there the various photographs x x x. They even told me that there had been times when these
photos were ‘public’ i.e., not confined to their friends in Facebook.”

In this regard, We cannot give much weight to the minors’ testimonies for one key reason:
failure to question the students’ act of showing the photos to Tigol disproves their allegation
that the photos were viewable only by the five of them. Without any evidence to corroborate
their statement that the images were visible only to the five of them, and without their
challenging Escudero’s claim that the other students were able to view the photos, their
statements are, at best, self-serving, thus deserving scant consideration. 42cralawlawlibrary

It is well to note that not one of petitioners disputed Escudero’s sworn account that her
students, who are the minors’ Facebook “friends,” showed her the photos using their own
Facebook accounts. This only goes to show that no special means to be able to view the
allegedly private posts were ever resorted to by Escudero’s students, 43 and that it is reasonable
to assume, therefore, that the photos were, in reality, viewable either by (1) their Facebook
friends, or (2) by the public at large.

Considering that the default setting for Facebook posts is “Public,” it can be surmised that the
photographs in question were viewable to everyone on Facebook, absent any proof that
petitioners’ children positively limited the disclosure of the photograph. If such were the case,
they cannot invoke the protection attached to the right to informational privacy. The ensuing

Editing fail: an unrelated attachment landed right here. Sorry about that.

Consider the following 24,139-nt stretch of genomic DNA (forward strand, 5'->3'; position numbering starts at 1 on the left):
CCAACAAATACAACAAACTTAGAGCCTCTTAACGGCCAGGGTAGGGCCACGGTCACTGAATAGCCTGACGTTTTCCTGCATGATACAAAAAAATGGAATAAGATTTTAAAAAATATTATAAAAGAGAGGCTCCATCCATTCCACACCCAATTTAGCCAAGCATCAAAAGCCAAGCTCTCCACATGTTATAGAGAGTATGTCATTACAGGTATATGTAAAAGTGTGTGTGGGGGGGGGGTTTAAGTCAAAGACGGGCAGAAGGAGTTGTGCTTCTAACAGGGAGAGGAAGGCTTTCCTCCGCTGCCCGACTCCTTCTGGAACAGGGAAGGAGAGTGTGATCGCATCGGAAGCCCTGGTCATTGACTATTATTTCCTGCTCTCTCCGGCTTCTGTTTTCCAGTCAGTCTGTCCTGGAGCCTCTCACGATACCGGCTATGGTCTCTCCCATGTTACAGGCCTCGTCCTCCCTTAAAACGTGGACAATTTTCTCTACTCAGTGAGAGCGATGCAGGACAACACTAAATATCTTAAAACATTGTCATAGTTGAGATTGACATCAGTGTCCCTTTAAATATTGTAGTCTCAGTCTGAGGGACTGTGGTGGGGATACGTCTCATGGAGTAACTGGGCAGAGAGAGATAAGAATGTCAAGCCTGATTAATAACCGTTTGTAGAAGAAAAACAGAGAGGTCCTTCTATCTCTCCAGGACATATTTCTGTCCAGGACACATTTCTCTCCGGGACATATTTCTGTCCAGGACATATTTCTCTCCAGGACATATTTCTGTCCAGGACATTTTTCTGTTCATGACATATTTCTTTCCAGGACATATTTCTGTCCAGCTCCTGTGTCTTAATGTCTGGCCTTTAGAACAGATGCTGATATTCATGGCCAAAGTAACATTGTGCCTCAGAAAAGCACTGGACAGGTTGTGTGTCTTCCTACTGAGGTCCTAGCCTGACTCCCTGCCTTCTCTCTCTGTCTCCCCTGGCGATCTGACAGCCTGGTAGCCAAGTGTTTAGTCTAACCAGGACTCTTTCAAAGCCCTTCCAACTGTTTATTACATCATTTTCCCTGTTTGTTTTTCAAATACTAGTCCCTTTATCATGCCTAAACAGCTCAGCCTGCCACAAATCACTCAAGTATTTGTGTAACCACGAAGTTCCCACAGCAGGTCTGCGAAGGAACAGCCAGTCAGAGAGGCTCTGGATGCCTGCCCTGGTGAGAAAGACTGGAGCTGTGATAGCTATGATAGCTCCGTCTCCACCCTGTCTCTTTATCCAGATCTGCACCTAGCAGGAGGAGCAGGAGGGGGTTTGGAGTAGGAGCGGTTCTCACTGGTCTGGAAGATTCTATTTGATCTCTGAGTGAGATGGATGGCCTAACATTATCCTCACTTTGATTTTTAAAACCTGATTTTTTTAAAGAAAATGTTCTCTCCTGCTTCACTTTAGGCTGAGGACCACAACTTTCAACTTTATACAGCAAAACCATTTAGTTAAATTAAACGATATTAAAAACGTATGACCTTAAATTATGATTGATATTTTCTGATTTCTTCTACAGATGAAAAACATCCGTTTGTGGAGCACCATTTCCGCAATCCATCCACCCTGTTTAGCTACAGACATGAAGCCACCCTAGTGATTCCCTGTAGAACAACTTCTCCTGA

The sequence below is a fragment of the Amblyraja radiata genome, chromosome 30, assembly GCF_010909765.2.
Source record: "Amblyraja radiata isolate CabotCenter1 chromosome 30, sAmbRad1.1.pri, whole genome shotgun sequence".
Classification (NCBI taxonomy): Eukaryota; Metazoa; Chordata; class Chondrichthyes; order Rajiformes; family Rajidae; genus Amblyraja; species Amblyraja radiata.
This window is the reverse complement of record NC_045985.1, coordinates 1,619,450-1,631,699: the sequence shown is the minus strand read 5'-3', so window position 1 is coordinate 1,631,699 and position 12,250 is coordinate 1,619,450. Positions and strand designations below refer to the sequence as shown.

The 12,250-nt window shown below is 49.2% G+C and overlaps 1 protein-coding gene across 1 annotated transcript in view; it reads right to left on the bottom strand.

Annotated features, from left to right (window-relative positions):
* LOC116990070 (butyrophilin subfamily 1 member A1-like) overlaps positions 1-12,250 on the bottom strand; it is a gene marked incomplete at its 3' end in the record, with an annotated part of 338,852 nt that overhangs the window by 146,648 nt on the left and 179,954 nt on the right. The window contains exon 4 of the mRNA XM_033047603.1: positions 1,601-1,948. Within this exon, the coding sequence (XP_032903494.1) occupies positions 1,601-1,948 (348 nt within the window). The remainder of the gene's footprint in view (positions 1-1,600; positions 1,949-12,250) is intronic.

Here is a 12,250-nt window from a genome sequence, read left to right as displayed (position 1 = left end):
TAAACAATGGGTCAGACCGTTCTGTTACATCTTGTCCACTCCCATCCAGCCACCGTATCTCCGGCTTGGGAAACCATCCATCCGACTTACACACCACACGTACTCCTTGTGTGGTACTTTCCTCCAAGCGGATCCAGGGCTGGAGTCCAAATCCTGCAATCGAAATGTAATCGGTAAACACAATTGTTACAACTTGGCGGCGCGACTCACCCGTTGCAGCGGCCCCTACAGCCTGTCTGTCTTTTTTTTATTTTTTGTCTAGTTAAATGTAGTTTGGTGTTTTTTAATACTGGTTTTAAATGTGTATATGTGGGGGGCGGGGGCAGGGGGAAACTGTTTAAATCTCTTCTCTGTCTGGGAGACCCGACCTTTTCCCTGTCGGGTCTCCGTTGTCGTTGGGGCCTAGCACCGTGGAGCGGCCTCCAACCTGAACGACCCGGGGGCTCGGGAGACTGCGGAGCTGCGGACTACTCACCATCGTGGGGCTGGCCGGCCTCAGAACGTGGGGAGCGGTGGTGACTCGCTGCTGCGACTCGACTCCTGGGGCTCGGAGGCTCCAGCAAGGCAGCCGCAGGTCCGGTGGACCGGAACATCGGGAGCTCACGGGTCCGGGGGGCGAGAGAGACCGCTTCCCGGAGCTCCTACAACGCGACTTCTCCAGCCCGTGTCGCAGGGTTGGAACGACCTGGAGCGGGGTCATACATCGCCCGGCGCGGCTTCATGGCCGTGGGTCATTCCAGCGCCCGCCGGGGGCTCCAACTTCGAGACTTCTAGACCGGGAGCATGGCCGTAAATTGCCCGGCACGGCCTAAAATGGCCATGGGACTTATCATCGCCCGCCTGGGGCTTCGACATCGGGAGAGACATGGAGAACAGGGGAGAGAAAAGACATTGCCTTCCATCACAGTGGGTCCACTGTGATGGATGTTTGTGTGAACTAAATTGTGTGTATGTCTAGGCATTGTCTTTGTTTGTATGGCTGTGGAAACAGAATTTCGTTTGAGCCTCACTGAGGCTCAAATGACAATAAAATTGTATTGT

pronouncement in US v. Gines-Perez44 is most instructive:chanRoblesvirtualLawlibrary
[A] person who places a photograph on the Internet precisely intends to forsake and renounce
all privacy rights to such imagery, particularly under circumstances such as here, where the
Defendant did not employ protective measures or devices that would have controlled access to
the Web page or the photograph itself.45chanrobleslaw

Also, United States v. Maxwell46 held that “[t]he more open the method of transmission is, the
less privacy one can reasonably expect. Messages sent to the public at large in the chat room or
e-mail that is forwarded from correspondent to correspondent loses any semblance of privacy.”

That the photos are viewable by “friends only” does not necessarily bolster the petitioners’
contention. In this regard, the cyber community is agreed that the digital images under this
setting still remain to be outside the confines of the zones of privacy in view of the

(1) Facebook “allows the world to be more open and connected by giving its users the tools to
interact and share in any conceivable way;”47
(2) A good number of Facebook users “befriend” other users who are total strangers; 48
(3) The sheer number of “Friends” one user has, usually by the hundreds; and
(4) A user’s Facebook friend can “share” 49 the former’s post, or “tag” 50 others who are not
Facebook friends with the former, despite its being visible only to his or her own Facebook

It is well to emphasize at this point that setting a post’s or profile detail’s privacy to “Friends” is
no assurance that it can no longer be viewed by another user who is not Facebook friends with
the source of the content. The user’s own Facebook friend can share said content or tag his or
her own Facebook friend thereto, regardless of whether the user tagged by the latter is
Facebook friends or not with the former. Also, when the post is shared or when a person is
tagged, the respective Facebook friends of the person who shared the post or who was tagged
can view the post, the privacy setting of which was set at “Friends.”

In sum, there can be no quibbling that the images in question, or to be more precise, the photos
of minor students scantily clad, are personal in nature, likely to affect, if indiscriminately
circulated, the reputation of the minors enrolled in a conservative institution. However, the
records are bereft of any evidence, other than bare assertions that they utilized Facebook’s
privacy settings to make the photos visible only to them or to a select few. Without proof that